Lenders put a short-term debt relief deal for Greece on hold yesterday (14 December) after the Athens government proposed a one-off payout to pensioners, the eurozone bailout fund ESM said.
Eurozone finance ministers agreed on 5 December to grant Greece short-term debt relief that would reduce its public debt by 20 percentage points of GDP by 2060.
But three days later, Greek Prime Minister Alexis Tsipras said his government would spend €617 million in one-off benefits for low-income pensioners ahead of Christmas because Greece had exceeded its 2016 primary surplus target.
The Greek government has also annoyed its lenders by deciding to continue a 30% discount on levels of value-added tax charged on some Greek islands.
“Following recent proposals by the Greek government to spend additional fiscal resources for pensions and VAT our governing bodies have put their decisions temporarily on hold,” a spokesman for the ESM said.
“Institutions are currently assessing the impact of Greek government decisions vis-a-vis the ESM programme commitments and targets. (We) will then analyse the institutions’ assessment and subsequently decide how to proceed,” the ESM spokesman noted.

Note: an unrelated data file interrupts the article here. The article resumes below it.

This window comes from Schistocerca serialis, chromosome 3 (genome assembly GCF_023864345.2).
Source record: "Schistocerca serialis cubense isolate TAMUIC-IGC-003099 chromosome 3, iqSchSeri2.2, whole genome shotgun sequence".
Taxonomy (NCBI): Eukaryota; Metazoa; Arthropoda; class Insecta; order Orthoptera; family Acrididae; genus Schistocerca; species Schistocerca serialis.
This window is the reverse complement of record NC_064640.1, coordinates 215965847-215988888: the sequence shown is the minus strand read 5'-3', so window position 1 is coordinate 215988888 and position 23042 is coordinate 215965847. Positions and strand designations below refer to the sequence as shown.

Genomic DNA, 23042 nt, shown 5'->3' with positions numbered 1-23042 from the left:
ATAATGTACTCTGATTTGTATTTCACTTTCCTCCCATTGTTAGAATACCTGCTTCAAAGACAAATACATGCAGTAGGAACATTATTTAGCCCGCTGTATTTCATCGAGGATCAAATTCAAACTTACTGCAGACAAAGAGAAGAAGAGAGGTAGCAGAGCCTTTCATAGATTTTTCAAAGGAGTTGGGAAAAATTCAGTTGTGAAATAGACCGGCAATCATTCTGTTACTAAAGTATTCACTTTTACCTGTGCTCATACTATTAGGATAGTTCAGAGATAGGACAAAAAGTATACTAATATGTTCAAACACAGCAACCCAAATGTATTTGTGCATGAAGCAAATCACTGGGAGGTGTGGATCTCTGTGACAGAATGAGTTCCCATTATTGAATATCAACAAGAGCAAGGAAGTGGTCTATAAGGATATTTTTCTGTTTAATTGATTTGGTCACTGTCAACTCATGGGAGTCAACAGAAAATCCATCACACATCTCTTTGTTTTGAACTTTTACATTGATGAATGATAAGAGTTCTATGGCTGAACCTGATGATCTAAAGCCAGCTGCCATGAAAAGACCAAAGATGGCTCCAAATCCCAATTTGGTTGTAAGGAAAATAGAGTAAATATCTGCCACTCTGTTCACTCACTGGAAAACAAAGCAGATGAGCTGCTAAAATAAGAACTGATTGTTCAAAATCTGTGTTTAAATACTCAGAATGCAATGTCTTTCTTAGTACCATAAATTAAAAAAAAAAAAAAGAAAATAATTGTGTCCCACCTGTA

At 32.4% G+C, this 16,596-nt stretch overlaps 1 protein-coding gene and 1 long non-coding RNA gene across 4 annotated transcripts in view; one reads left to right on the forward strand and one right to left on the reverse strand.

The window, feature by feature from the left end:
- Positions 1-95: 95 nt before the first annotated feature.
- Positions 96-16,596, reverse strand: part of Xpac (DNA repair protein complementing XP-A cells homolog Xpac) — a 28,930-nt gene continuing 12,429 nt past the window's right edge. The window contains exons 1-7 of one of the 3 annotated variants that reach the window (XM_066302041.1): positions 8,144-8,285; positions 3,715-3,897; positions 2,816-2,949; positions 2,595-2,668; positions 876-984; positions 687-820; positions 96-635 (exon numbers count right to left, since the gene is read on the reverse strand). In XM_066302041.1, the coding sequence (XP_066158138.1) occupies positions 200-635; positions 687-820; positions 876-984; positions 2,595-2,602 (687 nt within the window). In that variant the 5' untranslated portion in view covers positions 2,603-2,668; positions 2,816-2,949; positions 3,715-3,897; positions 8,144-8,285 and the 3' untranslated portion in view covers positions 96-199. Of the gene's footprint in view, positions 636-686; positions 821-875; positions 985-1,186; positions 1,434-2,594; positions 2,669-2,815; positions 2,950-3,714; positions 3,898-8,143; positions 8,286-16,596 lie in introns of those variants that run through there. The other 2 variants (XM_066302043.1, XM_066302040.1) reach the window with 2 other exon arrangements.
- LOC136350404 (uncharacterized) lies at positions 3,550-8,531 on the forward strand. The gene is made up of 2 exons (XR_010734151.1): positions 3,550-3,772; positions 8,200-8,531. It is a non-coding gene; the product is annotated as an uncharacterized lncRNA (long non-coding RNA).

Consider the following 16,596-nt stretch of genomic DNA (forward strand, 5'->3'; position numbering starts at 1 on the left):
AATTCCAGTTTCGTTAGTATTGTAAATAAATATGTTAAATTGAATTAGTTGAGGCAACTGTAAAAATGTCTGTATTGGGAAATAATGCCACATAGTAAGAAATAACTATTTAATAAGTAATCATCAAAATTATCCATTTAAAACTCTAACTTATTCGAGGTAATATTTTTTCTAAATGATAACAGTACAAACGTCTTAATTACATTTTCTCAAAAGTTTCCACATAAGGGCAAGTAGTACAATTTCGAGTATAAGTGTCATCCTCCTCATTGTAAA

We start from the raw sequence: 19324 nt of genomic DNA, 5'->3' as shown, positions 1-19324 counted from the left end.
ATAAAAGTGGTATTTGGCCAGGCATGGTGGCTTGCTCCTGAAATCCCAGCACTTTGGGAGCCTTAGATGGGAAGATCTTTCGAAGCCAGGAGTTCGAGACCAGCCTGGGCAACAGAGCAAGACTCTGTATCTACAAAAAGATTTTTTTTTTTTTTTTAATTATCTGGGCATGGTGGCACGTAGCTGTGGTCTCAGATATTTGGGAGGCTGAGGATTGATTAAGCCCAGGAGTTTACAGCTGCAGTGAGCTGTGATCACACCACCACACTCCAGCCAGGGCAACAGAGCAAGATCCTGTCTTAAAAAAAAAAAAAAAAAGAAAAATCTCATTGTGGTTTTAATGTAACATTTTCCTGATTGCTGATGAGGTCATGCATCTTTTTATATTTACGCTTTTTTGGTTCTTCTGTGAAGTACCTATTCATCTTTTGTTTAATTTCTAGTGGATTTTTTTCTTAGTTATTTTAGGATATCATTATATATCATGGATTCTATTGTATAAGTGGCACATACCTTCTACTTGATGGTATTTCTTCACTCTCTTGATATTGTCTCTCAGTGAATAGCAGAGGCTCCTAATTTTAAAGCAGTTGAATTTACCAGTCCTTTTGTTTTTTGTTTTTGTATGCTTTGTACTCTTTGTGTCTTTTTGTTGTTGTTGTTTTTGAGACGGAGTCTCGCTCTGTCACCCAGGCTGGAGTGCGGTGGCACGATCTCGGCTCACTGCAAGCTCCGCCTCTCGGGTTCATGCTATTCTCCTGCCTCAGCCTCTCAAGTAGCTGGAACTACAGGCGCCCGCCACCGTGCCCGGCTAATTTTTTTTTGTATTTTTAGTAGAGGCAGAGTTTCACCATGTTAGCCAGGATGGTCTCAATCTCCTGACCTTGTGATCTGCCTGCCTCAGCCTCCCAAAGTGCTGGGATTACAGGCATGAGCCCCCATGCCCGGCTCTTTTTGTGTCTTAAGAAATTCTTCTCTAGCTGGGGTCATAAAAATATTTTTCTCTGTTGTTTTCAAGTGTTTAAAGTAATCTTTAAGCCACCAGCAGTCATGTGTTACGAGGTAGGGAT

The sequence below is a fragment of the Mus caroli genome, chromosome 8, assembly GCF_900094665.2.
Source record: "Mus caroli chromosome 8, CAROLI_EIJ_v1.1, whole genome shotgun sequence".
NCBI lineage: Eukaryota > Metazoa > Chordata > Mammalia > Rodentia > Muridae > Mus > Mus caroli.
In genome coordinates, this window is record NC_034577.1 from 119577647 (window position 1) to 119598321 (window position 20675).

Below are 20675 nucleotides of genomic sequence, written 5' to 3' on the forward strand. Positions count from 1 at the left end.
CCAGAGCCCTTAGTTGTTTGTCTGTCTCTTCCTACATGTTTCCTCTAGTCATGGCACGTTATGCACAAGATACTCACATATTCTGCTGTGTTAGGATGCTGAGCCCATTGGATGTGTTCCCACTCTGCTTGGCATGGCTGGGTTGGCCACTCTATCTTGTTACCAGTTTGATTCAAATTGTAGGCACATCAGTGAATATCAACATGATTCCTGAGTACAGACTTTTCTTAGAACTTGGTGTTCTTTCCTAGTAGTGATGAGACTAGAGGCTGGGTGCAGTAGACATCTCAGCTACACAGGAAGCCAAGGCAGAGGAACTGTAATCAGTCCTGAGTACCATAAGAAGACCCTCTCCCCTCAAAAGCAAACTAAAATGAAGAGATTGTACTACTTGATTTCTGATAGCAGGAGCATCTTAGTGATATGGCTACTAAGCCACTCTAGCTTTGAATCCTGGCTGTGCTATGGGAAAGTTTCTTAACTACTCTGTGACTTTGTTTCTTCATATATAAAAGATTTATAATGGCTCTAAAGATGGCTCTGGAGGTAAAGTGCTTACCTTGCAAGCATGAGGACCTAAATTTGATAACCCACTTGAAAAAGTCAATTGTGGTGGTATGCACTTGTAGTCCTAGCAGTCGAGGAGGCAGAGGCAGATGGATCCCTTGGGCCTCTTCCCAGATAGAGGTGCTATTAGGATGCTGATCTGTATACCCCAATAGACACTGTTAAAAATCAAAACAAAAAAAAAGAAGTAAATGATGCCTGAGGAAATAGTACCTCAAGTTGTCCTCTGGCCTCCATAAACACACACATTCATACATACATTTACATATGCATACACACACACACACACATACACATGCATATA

Greek government borrowing costs rose to one-month highs on the news.
In a defiant response to the lenders’ move, Athens said it would hold a parliamentary vote on the pension payments on Thursday (15 December) in an effort to rally domestic support.
Greek pensioners, who have seen repeated cuts in their pensions during seven years of recession as part of a bailout-mandated austerity drive, have already snubbed the bonus plan as a “ruse” and plan rallies in Athens on Thursday.
The ESM had already criticised the payout proposal on Monday (12 December), but Tsipras was defiant in a speech the following day.
“When we exceed targets and revenue by sticking to the programme, we will not seek anyone’s permission to give this money to those who need it most,” he said.
The International Monetary Fund, which a group of countries led by Germany hope will join the bailout programme to provide greater credibility, says eurozone targets set for Greece are too ambitious and assumptions on reform implementation too optimistic.
The IMF insists that eurozone governments, which now own most of Greece’s debt, should grant it substantial debt relief by extending maturities.
Germany and other eurozone countries say a discussion on such a move can take place in 2018, once Greece completes its bailout reforms. This would also move the politically sensitive debt issue past German elections in the second half of 2017.
Tsipras is due to meet German Chancellor Angela Merkel in Berlin this week.